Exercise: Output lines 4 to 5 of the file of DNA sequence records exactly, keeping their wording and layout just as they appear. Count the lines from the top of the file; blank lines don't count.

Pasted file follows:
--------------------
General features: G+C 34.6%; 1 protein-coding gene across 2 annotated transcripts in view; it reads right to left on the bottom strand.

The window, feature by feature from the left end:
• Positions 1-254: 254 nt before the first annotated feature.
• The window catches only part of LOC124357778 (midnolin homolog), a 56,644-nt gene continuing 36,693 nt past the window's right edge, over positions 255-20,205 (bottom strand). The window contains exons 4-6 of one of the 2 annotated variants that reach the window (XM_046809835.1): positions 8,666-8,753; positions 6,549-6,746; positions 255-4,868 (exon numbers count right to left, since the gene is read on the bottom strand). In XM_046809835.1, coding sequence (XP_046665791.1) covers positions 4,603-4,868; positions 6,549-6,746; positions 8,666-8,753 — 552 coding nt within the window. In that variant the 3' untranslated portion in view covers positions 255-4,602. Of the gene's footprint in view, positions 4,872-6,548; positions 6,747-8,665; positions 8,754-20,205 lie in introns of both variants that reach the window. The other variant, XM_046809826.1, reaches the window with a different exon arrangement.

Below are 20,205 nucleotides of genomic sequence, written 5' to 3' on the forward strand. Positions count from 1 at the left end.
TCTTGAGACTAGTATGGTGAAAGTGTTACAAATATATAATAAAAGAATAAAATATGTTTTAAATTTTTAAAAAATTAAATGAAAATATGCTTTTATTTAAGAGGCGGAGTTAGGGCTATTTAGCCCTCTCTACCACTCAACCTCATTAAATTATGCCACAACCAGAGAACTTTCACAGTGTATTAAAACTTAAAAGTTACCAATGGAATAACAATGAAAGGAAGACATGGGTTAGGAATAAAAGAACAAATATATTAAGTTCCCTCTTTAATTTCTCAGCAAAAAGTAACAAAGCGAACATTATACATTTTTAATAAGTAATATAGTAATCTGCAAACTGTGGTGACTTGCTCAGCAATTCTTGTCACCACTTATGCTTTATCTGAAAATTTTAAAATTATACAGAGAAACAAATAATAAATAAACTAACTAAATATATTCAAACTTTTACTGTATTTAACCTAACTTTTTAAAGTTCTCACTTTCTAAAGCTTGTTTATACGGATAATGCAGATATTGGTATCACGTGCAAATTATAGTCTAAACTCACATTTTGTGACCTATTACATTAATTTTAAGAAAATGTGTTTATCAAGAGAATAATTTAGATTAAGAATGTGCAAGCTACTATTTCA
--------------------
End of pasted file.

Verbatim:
• The window catches only part of LOC124357778 (midnolin homolog), a 56,644-nt gene continuing 36,693 nt past the window's right edge, over positions 255-20,205 (bottom strand). The window contains exons 4-6 of one of the 2 annotated variants that reach the window (XM_046809835.1): positions 8,666-8,753; positions 6,549-6,746; positions 255-4,868 (exon numbers count right to left, since the gene is read on the bottom strand). In XM_046809835.1, coding sequence (XP_046665791.1) covers positions 4,603-4,868; positions 6,549-6,746; positions 8,666-8,753 — 552 coding nt within the window. In that variant the 3' untranslated portion in view covers positions 255-4,602. Of the gene's footprint in view, positions 4,872-6,548; positions 6,747-8,665; positions 8,754-20,205 lie in introns of both variants that reach the window. The other variant, XM_046809826.1, reaches the window with a different exon arrangement.

Below are 20,205 nucleotides of genomic sequence, written 5' to 3' on the forward strand. Positions count from 1 at the left end.